The new Gen 3 serial console addresses older generations’ limitations through true vendor neutrality, multi-layered zero trust security, and end-to-end automation capabilities.
Total infrastructure control
Gen 3’s complete vendor neutrality makes it possible to extend your automation capabilities—including zero touch provisioning—to every physical and virtual asset in your environment, regardless of manufacturer. Gen 3 serial consoles also give network administrators a virtual presence in remote network locations (like data centers and branch offices) through which they can monitor environmental conditions in the rack, power-cycle and enter the BIOS menu of devices, manage power load distribution, and more.
This control is delivered via high-speed OOB (such as a 5G/4G cellular SIM card), giving you 24/7 remote access to critical enterprise infrastructure, even during an ISP outage. Plus, Gen 3 serial consoles use centralized cloud management, which means engineers can manage and troubleshoot remote infrastructure from anywhere, anytime.
A Gen 3 serial console is based on an open architecture, x86 OS, that supports integrations with your choice of infrastructure solutions, cloud services, and automation toolkits. It also includes flexible port configurations and legacy pinouts to control a variety of devices, such as PDUs, IPMI devices, and environmental monitoring sensors.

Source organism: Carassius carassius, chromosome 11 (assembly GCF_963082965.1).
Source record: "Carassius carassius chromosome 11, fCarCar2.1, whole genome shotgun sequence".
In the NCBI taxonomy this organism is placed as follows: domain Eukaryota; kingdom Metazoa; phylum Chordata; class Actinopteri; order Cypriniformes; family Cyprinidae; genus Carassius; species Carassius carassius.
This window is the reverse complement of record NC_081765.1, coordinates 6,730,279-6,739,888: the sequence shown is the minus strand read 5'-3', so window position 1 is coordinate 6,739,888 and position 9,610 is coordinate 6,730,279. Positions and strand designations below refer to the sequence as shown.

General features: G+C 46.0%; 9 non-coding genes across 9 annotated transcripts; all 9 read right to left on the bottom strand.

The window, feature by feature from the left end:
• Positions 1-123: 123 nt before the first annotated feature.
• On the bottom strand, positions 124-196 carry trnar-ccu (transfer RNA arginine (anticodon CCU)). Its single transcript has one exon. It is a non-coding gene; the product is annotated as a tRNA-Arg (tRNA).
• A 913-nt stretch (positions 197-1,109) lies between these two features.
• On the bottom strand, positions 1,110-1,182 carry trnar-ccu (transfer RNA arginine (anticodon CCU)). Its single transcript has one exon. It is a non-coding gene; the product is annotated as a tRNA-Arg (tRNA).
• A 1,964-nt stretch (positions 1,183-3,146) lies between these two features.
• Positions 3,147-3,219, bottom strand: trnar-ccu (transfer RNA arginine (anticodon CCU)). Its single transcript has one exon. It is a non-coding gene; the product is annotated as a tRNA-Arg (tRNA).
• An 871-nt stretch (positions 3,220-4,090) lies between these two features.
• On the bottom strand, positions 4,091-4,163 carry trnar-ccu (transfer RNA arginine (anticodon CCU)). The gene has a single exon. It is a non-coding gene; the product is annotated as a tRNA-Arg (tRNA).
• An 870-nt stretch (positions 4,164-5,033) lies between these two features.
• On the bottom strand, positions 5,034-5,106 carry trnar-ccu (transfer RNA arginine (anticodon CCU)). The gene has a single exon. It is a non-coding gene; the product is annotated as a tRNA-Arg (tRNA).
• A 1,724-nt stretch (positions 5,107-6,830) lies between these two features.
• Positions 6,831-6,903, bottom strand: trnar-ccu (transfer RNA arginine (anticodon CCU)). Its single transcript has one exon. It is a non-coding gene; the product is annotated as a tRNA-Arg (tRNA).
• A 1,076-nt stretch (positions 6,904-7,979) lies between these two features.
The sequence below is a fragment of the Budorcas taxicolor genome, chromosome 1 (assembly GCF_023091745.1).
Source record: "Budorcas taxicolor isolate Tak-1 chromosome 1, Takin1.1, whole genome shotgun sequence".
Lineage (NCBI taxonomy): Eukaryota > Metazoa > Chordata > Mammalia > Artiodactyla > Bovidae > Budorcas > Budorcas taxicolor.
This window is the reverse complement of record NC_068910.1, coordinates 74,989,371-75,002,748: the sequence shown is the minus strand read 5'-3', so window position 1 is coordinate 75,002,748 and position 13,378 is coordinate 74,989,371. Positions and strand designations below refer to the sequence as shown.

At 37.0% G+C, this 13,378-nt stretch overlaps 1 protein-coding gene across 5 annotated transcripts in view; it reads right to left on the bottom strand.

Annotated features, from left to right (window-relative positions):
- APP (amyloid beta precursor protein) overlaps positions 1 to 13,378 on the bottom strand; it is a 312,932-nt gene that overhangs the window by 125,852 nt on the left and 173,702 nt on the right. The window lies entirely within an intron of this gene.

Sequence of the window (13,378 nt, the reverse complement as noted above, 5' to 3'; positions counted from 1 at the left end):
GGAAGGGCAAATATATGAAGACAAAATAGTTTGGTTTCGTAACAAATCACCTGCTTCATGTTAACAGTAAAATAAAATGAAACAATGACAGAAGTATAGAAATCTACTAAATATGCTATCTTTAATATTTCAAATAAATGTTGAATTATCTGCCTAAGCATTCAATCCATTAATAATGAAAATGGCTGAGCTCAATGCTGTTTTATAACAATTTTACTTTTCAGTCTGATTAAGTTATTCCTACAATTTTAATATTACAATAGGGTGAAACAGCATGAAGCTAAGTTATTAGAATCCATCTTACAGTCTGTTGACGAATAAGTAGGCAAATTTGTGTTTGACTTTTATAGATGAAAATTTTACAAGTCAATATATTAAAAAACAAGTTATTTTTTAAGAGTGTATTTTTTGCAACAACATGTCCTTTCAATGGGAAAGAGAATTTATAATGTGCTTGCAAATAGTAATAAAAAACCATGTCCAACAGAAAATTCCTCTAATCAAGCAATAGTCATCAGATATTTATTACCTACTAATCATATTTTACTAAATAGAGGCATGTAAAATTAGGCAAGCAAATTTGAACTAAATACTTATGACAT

On a hardware level, Gen 3 serial consoles use features like encrypted disks, UEFI secure boot, and TPM 2.0 to ensure unauthorized users can’t access management functionality. Additionally, the OS is frequently updated and patched against new security vulnerabilities before they can be exploited. The Gen 3 serial console also automatically checks the integrity of all newly integrated hardware and software to ensure there are no backdoor vulnerabilities.
A Gen 3 serial console’s vendor-neutral platform supports easy integrations with a variety of zero trust security controls. For instance, you can manage user access to a Gen 3 serial console through third-party Identity and Access Management (IAM) solutions, allowing you to follow zero trust best practices like 2FA, SSO, and dynamic trust verification. A Gen 3 serial console can also integrate with on-premises and cloud-based network security solutions such as next-generation firewalls (NGFW), Secure Access Service Edge (SASE), and Security Service Edge (SSE).